A full-size tray table was tucked neatly into the seatback. An old-school channel selection remote was embedded in the armrest, along with an audio jack. I’m not sure why it was there, however, since the jet does not offer inflight entertainment (IFE) monitors. Perhaps it existed in a prior life for the airplane.

Remote control embedded into in the armrest of the aircraft seat.

The flight took off a bit behind schedule into a dreary Vancouver sky. 

Looking out the window of an Air Transat A321ceo as it takes off. This image shows the wing, engine and the winglet of the plane.Almost immediately, a crew member announced over the PA that the airline’s stream-to-device wireless IFE solution was already up and running.

Except that it wasn’t. Or at least, not for me or any of my travel mates. For the first ninety minutes of the 4hr, 30-minute flight it would appear on Wi-Fi as having no connection.

Air Transat Wi-Fi on a mobile device shows no connection.

Eventually a connection did appear, but nothing loaded: no log-in screen or browser. Apparently the trick was to enter the URL into a browser. This was not shared on any of the printed material in the seat, and I only discovered it when a nearby passenger asked a passing crew member.

Once up and running, however, it was a mostly pleasant addition to pass the time. I played several of the games, and attempted to use a buggy moving map that never did show us where we were.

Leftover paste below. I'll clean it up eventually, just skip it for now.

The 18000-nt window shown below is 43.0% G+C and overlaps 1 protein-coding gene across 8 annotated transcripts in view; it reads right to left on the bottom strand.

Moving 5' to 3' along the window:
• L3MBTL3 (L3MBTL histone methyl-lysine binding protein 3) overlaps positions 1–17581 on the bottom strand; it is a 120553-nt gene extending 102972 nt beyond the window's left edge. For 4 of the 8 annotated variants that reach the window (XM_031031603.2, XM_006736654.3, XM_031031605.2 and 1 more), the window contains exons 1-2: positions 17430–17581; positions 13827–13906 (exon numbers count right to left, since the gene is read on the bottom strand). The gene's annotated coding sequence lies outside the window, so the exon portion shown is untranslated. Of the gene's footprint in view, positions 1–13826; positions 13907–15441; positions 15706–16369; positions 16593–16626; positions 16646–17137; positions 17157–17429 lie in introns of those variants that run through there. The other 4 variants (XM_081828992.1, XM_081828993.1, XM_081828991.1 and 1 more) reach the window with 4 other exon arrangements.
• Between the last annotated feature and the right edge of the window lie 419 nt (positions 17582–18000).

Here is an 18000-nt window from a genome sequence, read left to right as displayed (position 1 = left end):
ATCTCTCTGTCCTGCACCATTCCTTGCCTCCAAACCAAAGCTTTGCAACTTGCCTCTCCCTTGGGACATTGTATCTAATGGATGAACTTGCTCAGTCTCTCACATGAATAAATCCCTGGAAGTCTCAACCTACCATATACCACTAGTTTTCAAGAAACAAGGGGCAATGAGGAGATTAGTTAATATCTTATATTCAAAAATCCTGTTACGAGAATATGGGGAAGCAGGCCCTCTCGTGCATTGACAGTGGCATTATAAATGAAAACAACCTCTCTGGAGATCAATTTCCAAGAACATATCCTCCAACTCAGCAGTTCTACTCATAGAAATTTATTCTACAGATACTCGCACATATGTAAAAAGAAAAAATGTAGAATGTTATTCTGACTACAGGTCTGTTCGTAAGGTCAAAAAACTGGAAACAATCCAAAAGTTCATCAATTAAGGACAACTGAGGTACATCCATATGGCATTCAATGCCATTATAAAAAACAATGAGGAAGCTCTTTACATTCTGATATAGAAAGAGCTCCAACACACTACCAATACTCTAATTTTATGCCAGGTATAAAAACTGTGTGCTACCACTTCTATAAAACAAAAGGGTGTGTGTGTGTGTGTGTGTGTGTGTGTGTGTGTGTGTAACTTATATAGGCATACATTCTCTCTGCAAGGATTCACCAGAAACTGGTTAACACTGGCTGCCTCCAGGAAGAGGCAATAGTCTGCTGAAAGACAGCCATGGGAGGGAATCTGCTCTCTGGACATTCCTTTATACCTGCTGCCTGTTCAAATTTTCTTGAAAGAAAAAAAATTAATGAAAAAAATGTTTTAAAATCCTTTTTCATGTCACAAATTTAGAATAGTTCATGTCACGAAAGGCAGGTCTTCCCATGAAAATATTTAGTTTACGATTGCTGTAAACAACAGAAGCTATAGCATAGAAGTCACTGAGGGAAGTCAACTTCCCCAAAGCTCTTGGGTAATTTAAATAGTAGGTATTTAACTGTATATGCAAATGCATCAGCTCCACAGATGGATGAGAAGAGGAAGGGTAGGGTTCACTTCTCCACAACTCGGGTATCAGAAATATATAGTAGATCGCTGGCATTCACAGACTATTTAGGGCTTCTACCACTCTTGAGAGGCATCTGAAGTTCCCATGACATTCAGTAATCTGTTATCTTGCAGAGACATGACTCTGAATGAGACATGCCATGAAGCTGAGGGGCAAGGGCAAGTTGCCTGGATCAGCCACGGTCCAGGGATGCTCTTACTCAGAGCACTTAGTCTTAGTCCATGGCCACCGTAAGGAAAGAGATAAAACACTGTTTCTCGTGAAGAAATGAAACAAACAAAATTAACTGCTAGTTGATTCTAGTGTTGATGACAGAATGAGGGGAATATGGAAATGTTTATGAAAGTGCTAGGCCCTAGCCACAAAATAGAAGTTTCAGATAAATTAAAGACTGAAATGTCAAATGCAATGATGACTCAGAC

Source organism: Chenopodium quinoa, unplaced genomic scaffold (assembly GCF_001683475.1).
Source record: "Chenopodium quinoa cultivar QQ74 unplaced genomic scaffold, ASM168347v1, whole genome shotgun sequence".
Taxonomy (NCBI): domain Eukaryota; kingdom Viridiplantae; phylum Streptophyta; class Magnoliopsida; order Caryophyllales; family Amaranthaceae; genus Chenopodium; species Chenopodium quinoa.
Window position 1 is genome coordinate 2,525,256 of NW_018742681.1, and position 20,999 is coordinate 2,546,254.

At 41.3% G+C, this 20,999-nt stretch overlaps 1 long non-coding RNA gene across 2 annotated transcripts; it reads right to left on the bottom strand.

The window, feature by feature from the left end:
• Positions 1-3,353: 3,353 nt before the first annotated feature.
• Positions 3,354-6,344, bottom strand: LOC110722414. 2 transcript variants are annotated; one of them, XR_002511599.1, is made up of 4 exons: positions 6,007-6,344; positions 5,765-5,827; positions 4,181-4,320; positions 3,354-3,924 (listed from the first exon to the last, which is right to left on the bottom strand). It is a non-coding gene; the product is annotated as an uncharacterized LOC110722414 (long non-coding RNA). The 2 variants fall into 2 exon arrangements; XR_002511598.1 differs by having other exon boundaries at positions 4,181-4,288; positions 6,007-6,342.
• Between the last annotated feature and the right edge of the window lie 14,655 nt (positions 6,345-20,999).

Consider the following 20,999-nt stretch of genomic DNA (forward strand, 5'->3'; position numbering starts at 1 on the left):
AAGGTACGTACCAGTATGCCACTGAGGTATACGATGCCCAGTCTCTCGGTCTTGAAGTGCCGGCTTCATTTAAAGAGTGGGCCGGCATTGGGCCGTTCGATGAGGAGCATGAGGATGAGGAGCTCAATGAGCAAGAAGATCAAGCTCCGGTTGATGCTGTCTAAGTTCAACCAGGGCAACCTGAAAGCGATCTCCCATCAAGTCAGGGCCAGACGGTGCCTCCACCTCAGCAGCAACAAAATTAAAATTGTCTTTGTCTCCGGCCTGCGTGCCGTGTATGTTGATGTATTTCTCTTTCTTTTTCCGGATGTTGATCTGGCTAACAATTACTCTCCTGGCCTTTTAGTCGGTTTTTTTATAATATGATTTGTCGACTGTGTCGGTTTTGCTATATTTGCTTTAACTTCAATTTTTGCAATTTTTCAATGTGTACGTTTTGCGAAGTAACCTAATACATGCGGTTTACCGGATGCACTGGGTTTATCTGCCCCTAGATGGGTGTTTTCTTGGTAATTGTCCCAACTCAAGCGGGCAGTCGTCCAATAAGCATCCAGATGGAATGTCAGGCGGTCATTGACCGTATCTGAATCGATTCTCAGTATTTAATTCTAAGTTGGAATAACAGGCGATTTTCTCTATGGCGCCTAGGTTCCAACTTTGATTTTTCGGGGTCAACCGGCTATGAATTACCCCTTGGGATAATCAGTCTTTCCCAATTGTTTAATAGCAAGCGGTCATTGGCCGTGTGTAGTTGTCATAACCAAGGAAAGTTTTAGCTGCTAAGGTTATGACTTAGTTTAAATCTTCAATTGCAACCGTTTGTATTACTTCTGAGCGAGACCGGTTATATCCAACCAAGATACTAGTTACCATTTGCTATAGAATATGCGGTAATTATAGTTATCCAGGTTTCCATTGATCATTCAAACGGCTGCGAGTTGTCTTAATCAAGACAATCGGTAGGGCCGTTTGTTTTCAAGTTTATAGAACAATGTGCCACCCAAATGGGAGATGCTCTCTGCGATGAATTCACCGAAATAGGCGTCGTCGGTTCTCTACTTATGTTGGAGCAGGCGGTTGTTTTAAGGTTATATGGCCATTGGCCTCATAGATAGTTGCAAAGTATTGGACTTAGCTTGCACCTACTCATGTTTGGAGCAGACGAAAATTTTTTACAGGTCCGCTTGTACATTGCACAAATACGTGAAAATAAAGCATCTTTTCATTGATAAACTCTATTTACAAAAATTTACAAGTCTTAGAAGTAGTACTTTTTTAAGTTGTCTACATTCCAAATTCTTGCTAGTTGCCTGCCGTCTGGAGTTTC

Content-wise, the system held several dozen TV shows and around 70 movies. The selection had decent depth, though not necessarily all the latest and greatest Hollywood hits. I watched two TV shows and half of a movie without any issue.

Be forewarned: the airline’s Airbus A321ceo fleet have neither standard power outlets nor USB. This does not appear to be an issue on the rest of the carrier’s aircraft, which do feature either USB, standard, or both. Luckily the booking process should clearly indicate which aircraft is slated to operate your flight, giving folks an opportunity to plan in advance.

A seat triple on the Air Transat A321ceo. The seats are slimline in nature with literature pockets on top.This Vancouver-Montreal flight had only one meal and beverage service, which began an hour into the journey. A very friendly crew member dropped off my turkey sandwich and offered me theatre-style boxed candy. The sandwich was bread-heavy and meat light, though I suppose it was nonetheless filling (low bar). At $14, I felt that the sandwich was badly overpriced.

A passenger is holding up a wrapped sandwich and a packet of Swedish Berries Candies.

If you didn’t pre-book a meal online, the Bistro menu in the seatback pocket reveals more options, but at a significantly higher cost. For instance, my sandwich combo would have cost 43% more — an outrageous $19.99 — if bought on board. So too do the other combos.


The Bistro menu also offers a handful of snack options for $4, and even a few hot options like a noodle bowl or pasta for $6.29. These are also the only vegan or vegetarian options. Alcohol is available at a flat-rate of $8.49 a drink. I appreciated seeing a mocktail option, which I would have tried if it wasn’t also $8.49.

For what it’s worth, full service competitor Air Canada’s buy-on-board products are priced similarly, so it isn’t like Air Transat is way off here on pricing. To me, though, it just feels like they’re both gouging.

The flight touched down in a sunny, but cold Montreal, and I was in the terminal shortly thereafter.

Overpriced catering, light service, and a glitchy IFE system made for a less than strong first impression. But the Air Transat A321 got me safely from Vancouver to Montreal for a mere $284.29. And in the often-pricy Canadian aviation market, that’s a bit of a bargain. So there’s that!

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All images credited to the author, Jeremy Dwyer-Lindgren